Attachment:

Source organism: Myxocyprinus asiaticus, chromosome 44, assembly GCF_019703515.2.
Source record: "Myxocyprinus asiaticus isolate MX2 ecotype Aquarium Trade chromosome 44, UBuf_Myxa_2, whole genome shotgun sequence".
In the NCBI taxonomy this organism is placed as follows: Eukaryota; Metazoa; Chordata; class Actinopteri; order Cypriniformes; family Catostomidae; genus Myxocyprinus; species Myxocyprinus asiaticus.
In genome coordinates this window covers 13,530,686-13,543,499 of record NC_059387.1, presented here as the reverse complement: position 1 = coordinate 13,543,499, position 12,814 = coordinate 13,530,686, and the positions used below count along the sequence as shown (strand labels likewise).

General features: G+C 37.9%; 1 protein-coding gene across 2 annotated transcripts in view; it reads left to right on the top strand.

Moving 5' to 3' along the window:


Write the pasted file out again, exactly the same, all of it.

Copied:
Source organism: Myxocyprinus asiaticus, chromosome 44, assembly GCF_019703515.2.
Source record: "Myxocyprinus asiaticus isolate MX2 ecotype Aquarium Trade chromosome 44, UBuf_Myxa_2, whole genome shotgun sequence".
In the NCBI taxonomy this organism is placed as follows: Eukaryota; Metazoa; Chordata; class Actinopteri; order Cypriniformes; family Catostomidae; genus Myxocyprinus; species Myxocyprinus asiaticus.
In genome coordinates this window covers 13,530,686-13,543,499 of record NC_059387.1, presented here as the reverse complement: position 1 = coordinate 13,543,499, position 12,814 = coordinate 13,530,686, and the positions used below count along the sequence as shown (strand labels likewise).

General features: G+C 37.9%; 1 protein-coding gene across 2 annotated transcripts in view; it reads left to right on the top strand.

Moving 5' to 3' along the window: